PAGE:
New Zealand's West Coast isn't a primary tourist attraction for most travelers, unless your opening up your wallet for expensive heli-rides to the glaciers. However, I reckon most of these people aren't stumbling across our wallet friendly blog anyways. So, we put together five of our favorite activities on the west coast that are affordable or free.
Remote Huts - If you're an experienced hiker and are keen to get into the wild wilderness of the West Coast, you'll find this region to be a Mecca for tracks off the beaten path. You may find yourself trekking for a few days without even seeing a humanoid. The tracks to the West Coast huts aren't for the faint of heart. Be ready to get muddy, bit by bugs, bush whack, and climb up steep terrain using roots as ladders. There's tons of info and topo maps for the vast system of remote huts here www.remotehuts.co.nz. It's important to know what you're getting into before you head out. GPS/maps are wise to have as DOC doesn't maintain many of these tracks and they are done through permolat, a community organization. Also, must huts run from donation to $5 per night. Honesty pays at these huts. So remember to pay it forward.
Hokitika Gorge - While this is more of a major tourist attraction, it's definitely worth checking out. Glacier melt and other factors make the water an amazing blue hue. We highly recommend jumping into the cold water, off the rocks or the swing bridge, if you're brave enough. Also, scrub your body with the rich mineral sand and rinse off in the cool waters to exfoliate your skin. It's literally like spending a day at the spa after being deep in the West Coast wilderness.
West Coast Glaciers - See them before they are gone. The Franz Joesph Glacier is definitely the more impressive Glacier. However, we preferred the scenery of the less popular Fox Glacier. There are tons of tours offering chances to get on the glaciers, but since they have receded so much in the past ten years the tours are not as worth it since access is now so difficult. A few of the tours literally go as far as a brave tourist can go in past the ropes. We just recommend checking out the tracks at each glacier. There are some really cool and dense plant life and scenery.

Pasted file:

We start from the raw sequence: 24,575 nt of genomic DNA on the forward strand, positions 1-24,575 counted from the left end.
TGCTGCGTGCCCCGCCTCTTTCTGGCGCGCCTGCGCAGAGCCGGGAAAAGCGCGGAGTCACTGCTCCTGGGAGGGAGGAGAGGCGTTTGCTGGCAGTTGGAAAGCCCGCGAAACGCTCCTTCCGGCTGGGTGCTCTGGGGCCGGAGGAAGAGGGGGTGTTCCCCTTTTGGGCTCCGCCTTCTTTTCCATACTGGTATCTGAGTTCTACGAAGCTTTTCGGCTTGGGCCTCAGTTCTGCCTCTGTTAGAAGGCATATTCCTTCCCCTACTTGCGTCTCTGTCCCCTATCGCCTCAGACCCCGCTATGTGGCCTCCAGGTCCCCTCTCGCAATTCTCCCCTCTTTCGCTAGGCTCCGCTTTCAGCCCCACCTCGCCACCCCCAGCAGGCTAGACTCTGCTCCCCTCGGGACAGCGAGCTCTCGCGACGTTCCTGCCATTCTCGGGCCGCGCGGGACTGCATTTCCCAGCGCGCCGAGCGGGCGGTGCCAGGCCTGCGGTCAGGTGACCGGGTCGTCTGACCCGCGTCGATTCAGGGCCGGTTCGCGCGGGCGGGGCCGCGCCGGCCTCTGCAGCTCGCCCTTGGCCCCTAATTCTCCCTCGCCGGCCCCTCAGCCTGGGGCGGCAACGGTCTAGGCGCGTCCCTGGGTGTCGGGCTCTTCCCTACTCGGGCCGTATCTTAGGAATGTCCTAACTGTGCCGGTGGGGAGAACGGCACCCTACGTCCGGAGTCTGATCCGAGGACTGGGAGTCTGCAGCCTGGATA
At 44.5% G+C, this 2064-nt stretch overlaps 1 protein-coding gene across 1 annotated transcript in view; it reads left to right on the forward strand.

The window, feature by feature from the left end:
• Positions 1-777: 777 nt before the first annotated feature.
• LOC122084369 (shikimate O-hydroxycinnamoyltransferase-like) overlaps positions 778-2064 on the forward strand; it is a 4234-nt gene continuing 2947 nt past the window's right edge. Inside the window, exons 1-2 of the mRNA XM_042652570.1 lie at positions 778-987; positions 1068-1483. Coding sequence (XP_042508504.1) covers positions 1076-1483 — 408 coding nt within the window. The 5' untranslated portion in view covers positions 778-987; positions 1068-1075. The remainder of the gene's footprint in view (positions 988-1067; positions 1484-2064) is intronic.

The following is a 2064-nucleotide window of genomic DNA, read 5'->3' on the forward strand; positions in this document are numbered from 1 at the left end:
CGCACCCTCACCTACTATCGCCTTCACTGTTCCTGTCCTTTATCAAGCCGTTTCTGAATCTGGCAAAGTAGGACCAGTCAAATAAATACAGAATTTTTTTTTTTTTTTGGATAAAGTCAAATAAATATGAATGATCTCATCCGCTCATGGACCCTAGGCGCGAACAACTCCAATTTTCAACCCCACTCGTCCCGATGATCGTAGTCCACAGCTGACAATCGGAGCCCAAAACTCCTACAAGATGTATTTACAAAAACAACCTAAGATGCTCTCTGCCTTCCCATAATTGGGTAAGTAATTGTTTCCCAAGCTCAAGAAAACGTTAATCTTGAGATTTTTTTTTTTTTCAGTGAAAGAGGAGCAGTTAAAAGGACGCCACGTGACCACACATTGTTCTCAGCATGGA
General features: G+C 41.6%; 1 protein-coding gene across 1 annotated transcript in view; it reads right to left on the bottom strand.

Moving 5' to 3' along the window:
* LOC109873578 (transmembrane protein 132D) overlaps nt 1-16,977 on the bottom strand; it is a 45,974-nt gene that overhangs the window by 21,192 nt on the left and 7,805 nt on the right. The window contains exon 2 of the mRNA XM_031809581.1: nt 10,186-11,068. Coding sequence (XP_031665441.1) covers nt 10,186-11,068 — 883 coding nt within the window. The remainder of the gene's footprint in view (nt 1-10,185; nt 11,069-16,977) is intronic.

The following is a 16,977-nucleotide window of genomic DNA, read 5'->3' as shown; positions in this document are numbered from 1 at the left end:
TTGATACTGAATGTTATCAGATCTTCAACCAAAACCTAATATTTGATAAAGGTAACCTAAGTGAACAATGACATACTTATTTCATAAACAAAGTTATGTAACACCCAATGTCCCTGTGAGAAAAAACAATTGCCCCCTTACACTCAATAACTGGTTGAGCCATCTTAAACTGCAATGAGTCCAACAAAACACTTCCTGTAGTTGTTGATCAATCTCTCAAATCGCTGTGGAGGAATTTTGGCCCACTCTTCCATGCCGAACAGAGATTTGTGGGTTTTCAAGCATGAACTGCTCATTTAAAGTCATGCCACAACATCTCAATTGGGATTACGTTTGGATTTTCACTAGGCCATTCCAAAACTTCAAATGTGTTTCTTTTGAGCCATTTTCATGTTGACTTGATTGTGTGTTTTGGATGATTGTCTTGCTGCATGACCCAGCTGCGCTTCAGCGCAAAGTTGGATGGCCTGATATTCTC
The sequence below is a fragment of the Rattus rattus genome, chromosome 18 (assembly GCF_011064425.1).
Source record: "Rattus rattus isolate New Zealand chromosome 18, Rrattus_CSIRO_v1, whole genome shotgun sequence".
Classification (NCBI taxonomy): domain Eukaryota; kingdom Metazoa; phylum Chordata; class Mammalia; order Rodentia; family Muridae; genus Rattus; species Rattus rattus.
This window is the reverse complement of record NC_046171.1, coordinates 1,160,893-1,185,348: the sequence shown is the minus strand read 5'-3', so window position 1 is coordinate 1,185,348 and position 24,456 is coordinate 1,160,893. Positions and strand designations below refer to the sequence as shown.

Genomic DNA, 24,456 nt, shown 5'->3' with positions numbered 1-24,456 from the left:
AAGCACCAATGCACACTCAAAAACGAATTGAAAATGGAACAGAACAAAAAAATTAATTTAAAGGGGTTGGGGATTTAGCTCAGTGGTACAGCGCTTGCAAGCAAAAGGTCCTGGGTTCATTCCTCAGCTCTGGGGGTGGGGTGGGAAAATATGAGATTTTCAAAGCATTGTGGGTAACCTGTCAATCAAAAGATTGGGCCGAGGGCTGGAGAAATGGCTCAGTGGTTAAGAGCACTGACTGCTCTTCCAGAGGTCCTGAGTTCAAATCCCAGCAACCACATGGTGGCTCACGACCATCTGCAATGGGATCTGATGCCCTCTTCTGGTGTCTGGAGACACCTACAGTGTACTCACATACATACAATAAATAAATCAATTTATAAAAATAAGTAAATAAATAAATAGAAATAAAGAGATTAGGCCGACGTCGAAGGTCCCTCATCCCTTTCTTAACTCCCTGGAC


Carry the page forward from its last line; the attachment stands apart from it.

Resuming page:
Matheson Lake - just a few kilometers outside of Fox Glacier is one of the most picturesque places in all of New Zealand. On a clear day, more likely during sunrise or sunset, you can see amazing reflections of Mount Cook and Mount Tasman off the lake. While most people hang out at Jetty point, we recommend walking around the lake to the Island Viewpoint or the View of all Views for less chances of being hit by selfie sticks. If your lucky enough to catch the lake on a clear day, you will be enchanted by one of the most amazing sights and sought after photographs in NZ.
Copland Track - A 19 kilometer track up the Copland Valley will bring you to the Welcome Flat Hut, a 31 bunk two-story serviced hut. The most attractive part of this Hut is definitely the hot pools right outside of the hut. After a long hike, treat yourself to the West Coast best thermal pools. It's one of the best treats after a hike. Although the Copland Track isn't the most scenic, it is quite long and really isn't recommend to people who don't have much backpacking experience. There are two river crossings and multiple swing bridges to cross. Booking are mandatory and should be made well before either online or at an iSite either in Fox Glacier or Haast, as there is absolutely no service or other means to book in between the two places. The hut is $15 per person, per night. Bookings can be made at www.doc.govt.nz .
Two of our Favorite Campsites on the West Coast - We also found two awesome camp sites in the area while we weren't staying in huts. The first one, Kapitea Reservoir. It is free and is on the way down from Arthur's Pass before you reach Greymouth. This site is on the lake overlooking the Southern Alps. It is a free campsite on a reserve. In order to keep it free, make sure you leave no trace and encourage others to do the same. These spots are quickly disappearing because of irresponsible campers.
The next camp site we found, although not free, was incredible bargain. The Hari Hari Hotel accommodates all types of travelers with a hotel, bar, backpackers, and powered/unpowered campsites. The best part about staying here is camp sites have access to the backpackers area for hot showers, wifi, and kitchen area, which was a blessing after 10 straight days on the road hiking through dense and humid west coast forest. The campsites were around $12pp and was on of the best places we've come across on the South Island. Usually, places charge extra for showers and wifi. This was all in one package! Really nice people running the joint too. As a lot of free campsites have been shut down in this area, this place fills up around 3-5 pm. So get in and get a reservation as soon as you get to Harihari.